Like most of the charges that Republicans threw at the Affordable Care Act over the past six years, the accusation that it was a “job-killer” didn’t hold water. In fact, it was just the opposite. But if killing jobs is what opponents want, they can make it happen by eliminating key provisions of the health care law, which studies say could force an estimated 3 million people out of work.
Using a meat-ax instead of a scalpel, Senate Republicans last week began trying to dismember the law without offering a replacement or anticipating how their efforts would affect millions of citizens insured through the plan.
Senate Minority Leader Chuck Schumer of New York said of the GOP efforts, “They’re like the dog who caught the bus. They don’t know what to do with it … We’re (Democrats) going to tell America that they’re replacing affordable care with chaos.”
A Gallup poll in September showed 51 percent of Americans disapproved of ACA, and 44 percent approved. A poll by the Commonwealth Fund, a foundation focused on health care research, showed 77 percent of adults in marketplace plans like them, and 88 percent of those with Medicaid coverage under the ACA expansion are relatively satisfied with their coverage.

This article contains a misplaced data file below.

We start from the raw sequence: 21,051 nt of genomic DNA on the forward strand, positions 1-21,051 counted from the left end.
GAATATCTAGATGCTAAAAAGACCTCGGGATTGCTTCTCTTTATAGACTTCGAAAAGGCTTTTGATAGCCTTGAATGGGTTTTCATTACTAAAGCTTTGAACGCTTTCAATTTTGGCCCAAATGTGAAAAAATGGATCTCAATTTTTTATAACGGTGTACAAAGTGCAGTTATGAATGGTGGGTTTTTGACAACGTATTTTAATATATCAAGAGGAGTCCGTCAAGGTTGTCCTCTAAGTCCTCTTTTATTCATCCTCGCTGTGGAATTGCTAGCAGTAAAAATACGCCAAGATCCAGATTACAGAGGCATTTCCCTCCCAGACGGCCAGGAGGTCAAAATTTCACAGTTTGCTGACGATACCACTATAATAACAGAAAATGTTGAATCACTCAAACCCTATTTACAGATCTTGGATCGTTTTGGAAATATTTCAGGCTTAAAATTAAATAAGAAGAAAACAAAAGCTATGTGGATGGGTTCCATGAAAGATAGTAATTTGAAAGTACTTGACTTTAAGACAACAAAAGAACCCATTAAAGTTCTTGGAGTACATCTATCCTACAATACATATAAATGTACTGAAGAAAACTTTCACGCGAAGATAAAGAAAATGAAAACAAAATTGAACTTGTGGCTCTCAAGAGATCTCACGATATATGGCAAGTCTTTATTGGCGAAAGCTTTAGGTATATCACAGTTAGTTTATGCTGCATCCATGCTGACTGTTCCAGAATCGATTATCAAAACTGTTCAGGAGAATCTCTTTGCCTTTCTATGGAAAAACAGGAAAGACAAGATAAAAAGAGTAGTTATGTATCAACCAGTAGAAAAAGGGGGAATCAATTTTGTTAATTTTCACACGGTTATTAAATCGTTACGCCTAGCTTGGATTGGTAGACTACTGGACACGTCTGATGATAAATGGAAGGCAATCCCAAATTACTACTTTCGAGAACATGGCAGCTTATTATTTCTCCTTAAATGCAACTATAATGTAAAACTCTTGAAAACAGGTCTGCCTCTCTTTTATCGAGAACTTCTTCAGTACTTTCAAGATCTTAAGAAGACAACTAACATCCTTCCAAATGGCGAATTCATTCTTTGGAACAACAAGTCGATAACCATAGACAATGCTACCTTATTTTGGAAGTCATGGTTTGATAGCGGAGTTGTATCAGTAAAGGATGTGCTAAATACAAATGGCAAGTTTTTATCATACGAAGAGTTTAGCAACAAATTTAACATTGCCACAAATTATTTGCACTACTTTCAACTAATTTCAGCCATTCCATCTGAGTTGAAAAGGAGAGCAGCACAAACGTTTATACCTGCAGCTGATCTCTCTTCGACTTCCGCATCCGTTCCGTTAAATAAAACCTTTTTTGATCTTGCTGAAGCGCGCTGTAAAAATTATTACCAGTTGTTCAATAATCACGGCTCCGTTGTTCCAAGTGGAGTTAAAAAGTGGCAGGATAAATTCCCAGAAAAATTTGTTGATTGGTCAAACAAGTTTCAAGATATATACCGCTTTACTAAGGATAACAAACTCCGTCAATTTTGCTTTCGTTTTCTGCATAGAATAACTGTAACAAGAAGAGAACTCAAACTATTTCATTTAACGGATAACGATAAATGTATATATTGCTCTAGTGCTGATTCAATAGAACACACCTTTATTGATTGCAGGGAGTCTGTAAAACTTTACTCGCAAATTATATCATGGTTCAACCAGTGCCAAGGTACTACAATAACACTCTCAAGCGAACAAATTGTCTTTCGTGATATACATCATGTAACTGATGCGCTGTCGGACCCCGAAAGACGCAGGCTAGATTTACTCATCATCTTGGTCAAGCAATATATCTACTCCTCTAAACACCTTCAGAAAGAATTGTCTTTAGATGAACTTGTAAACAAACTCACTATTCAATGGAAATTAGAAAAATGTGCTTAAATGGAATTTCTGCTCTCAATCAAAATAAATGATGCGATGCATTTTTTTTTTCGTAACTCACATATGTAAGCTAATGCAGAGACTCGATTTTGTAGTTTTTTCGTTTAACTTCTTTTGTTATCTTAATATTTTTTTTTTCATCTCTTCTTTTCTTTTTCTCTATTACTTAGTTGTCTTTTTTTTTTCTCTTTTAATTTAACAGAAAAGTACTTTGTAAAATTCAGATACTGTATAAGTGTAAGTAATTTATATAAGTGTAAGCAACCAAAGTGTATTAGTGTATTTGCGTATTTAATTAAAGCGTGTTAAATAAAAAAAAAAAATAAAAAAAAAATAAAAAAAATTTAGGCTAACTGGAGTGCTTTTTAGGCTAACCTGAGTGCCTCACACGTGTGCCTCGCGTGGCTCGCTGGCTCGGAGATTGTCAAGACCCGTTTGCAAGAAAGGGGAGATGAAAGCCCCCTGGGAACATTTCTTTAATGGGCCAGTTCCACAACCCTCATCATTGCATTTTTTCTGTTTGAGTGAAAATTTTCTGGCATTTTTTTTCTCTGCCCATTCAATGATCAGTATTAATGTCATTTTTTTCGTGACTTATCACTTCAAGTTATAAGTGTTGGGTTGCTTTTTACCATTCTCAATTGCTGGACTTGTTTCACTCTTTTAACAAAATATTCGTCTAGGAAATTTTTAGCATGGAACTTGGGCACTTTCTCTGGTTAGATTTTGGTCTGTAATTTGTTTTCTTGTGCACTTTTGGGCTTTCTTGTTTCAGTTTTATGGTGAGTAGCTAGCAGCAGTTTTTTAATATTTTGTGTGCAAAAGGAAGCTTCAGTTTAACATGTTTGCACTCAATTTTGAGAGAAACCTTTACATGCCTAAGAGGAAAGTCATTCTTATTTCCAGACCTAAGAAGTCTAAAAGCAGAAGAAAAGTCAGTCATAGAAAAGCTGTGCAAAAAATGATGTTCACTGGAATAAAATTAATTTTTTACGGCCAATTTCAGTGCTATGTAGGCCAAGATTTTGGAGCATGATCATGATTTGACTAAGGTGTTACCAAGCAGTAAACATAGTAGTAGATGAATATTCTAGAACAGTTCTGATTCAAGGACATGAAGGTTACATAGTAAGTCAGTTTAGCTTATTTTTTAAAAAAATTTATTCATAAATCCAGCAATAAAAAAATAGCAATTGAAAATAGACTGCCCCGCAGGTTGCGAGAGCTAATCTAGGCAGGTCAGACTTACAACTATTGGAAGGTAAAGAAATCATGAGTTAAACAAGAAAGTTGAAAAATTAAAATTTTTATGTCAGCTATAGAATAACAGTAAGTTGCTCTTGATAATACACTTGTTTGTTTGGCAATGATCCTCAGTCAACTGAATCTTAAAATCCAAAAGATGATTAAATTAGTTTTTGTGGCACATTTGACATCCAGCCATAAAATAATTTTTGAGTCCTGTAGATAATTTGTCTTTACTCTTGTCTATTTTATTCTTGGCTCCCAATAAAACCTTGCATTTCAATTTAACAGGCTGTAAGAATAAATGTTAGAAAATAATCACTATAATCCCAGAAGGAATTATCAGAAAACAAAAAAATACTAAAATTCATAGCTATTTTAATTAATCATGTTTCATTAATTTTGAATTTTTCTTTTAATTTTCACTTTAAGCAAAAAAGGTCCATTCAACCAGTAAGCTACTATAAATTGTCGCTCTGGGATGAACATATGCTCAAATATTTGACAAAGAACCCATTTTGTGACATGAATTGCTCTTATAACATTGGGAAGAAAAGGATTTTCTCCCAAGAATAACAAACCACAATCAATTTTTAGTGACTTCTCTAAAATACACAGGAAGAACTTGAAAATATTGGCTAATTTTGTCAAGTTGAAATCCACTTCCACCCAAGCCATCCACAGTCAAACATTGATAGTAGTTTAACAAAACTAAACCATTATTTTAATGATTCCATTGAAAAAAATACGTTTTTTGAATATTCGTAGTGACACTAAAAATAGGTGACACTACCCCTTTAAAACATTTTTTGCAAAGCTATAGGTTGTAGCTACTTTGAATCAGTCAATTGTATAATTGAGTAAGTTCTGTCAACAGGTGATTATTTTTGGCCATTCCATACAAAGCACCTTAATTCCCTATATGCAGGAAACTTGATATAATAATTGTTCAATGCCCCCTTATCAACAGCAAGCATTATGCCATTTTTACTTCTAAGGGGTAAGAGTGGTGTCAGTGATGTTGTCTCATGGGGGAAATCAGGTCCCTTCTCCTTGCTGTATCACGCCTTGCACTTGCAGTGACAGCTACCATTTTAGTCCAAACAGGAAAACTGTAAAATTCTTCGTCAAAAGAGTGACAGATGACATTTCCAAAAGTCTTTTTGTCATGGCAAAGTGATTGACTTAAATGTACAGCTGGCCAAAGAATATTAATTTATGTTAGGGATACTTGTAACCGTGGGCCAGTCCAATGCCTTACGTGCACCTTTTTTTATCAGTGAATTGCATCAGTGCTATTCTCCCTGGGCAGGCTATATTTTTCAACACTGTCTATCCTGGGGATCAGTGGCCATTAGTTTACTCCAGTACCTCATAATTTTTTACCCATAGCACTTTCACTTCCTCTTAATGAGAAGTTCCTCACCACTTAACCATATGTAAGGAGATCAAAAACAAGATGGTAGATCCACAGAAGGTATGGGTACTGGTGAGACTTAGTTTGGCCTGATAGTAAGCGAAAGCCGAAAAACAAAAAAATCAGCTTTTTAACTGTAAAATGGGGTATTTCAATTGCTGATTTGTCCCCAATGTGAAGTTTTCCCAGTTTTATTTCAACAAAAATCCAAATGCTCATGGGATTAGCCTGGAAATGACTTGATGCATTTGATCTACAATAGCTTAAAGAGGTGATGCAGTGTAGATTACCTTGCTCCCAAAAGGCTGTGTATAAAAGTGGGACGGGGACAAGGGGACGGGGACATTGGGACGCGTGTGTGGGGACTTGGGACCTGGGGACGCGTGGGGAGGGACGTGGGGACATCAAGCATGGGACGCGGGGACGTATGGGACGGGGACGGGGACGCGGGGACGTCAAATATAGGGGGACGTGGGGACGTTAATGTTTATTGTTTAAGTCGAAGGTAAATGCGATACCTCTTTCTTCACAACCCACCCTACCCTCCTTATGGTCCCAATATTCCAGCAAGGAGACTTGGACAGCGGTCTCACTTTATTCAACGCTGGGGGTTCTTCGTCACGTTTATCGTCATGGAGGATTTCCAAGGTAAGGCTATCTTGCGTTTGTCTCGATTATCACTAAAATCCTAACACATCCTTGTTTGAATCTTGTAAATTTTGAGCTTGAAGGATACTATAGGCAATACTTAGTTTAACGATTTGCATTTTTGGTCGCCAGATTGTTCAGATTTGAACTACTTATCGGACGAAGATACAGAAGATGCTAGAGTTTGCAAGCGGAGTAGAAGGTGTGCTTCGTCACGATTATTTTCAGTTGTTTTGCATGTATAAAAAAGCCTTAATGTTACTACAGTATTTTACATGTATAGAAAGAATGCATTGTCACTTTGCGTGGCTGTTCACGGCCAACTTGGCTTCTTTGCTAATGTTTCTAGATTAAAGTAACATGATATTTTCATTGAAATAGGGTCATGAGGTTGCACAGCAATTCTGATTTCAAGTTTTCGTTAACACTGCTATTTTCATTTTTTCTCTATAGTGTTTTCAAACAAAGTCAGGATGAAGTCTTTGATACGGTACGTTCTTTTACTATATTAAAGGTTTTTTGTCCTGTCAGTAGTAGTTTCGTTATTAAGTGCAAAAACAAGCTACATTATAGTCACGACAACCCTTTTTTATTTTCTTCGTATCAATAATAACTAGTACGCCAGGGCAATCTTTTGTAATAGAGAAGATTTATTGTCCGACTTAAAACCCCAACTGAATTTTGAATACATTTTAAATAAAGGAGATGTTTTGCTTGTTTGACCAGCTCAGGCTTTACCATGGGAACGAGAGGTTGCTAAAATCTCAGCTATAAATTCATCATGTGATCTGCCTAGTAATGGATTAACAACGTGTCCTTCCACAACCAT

More jobs, a modicum of public satisfaction and saving lives hasn’t stopped Republicans in Congress from labeling ACA a failure and trying 60 times to repeal all or parts of it since it became law in 2010.
Attitudes toward the law have followed party lines, not factual analysis. Opponents says it’s too expensive, too intrusive, difficult to navigate and doesn’t provide enough choices. Supporters like that people can’t be denied coverage for pre-existing medical conditions, that companies have to treat men and women equally regarding cost and that children can stay on their parent’s health care plan until age 26.
As much as Republicans like “job creators,” and as much as President-elect Donald Trump boasts about preserving American jobs, you’d think they’d recognize the ACA’s success in creating jobs and easing pressure on unemployment.
A study by the Commonwealth Fund and the Milken Institute School of Public Health at George Washington University says that if the tax credits and Medicaid expansion parts of the law are repealed in January 2019, about 2.6 million jobs would be lost, with the number increasing to nearly 3 million positions in health care and other sectors by 2021.
The right thing to do is keep the law in place, at least until an adequate replacement is devised. Americans dependent on the insurance, and the health care industry, which warns that repeal could be disastrous without a substitute, should not be quaking because of the Republican vendetta on Obamacare.